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Navigating the Holidays with Aphasia. Advice from those who have “been there.”

Submitted by hfannin on Thu, 12/12/2019 - 09:30

The holiday season is a joyous occasion---spending time with family &  friends, while delighting in traditions of the season. But for those experiencing the holidays with aphasia, the season may bring on anxiety and fear. So what advice would be helpful to families new to this situation this year?  I recently posed that question on Aphasia Recovery Connection Facebook page, and here’s what some people with aphasia (PWA) and their families had to say:

Cutting cookie dough with cookie cutters

Keep things normal

A holiday routine to look forward to may be comforting. Especially after a major life event. One wife of a PWA said she had her husband help with making candy and shopping for gifts. Your loved one may feel like a burden and want to withdraw, so adjust tasks for your loved one’s abilities. Encourage them by including them. 

Educate family ahead of time

Reach out to family & friends you expect to see this holiday season and explain what aphasia is and how it has affected your loved one’s communication and mood. One PWA said she  “hated being babied” by family. Let guests know what strategies work best for communication and what to avoid, like too many questions at once, or making choices for them.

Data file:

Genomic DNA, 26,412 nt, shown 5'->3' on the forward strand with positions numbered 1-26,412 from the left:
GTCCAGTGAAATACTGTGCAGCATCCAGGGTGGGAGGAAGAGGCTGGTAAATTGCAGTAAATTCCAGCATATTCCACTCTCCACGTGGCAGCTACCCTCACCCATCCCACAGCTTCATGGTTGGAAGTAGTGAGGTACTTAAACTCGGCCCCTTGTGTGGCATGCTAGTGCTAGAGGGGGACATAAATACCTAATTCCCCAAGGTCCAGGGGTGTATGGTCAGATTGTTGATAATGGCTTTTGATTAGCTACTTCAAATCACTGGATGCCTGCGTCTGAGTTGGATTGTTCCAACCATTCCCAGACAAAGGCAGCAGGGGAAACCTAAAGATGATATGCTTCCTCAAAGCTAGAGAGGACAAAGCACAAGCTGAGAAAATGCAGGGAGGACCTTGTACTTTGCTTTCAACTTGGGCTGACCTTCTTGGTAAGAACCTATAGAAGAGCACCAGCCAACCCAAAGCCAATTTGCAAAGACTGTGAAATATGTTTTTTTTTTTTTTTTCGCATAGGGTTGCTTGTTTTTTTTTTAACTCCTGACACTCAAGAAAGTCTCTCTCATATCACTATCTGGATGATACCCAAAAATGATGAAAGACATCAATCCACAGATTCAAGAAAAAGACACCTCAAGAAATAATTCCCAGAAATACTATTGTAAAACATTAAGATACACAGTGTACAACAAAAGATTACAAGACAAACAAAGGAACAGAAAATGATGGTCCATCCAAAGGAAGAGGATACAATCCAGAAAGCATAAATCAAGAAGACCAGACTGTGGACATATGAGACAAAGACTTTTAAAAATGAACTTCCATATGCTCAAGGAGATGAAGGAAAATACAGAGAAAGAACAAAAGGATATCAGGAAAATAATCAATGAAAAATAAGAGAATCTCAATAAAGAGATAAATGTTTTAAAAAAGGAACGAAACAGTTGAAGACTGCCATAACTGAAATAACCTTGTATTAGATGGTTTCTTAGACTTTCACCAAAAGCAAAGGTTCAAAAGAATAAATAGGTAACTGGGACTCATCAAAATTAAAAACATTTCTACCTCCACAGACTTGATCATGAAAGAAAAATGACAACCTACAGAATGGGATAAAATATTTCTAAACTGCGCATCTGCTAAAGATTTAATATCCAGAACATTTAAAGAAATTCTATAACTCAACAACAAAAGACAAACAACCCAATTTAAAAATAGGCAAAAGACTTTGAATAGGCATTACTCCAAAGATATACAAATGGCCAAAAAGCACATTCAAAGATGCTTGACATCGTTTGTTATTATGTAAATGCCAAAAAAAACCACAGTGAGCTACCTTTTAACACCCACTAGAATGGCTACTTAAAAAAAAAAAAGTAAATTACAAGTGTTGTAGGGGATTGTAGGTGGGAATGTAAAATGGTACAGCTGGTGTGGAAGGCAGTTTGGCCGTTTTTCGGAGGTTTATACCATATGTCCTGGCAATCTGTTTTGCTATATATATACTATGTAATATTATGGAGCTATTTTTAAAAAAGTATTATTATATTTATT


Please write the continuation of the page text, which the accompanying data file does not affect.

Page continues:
People talking at table

Include the PWA in the conversations

PWAs want to talk about the big football game, or hear how a young  family member is doing in college. Use simpler sentences. Give extra time to respond. One responder encouraged family not to “withdraw or ignore because you are unsure of the condition.” This is where education ahead of time helps. Does gestures or writing help? Are there topics your loved one can discuss pretty well or ones to avoid? If the PWA has been using picture communication, make sure it’s available.

Baby with Santa hat napping

Plan a quiet retreat

This by far was the #1 response! A room full of people can be overstimulating, especially after stroke or brain injury. The brain attempting to process all the sights & chatter can bring on fatigue. Plan a place off limits to guests where your loved one can rest awhile. Make sure to check in periodically with the PWA or create a “signal” to let you know it’s time to retreat!

Aphasia Recovery Connection is the largest online community for people with aphasia & caregivers. Check them out at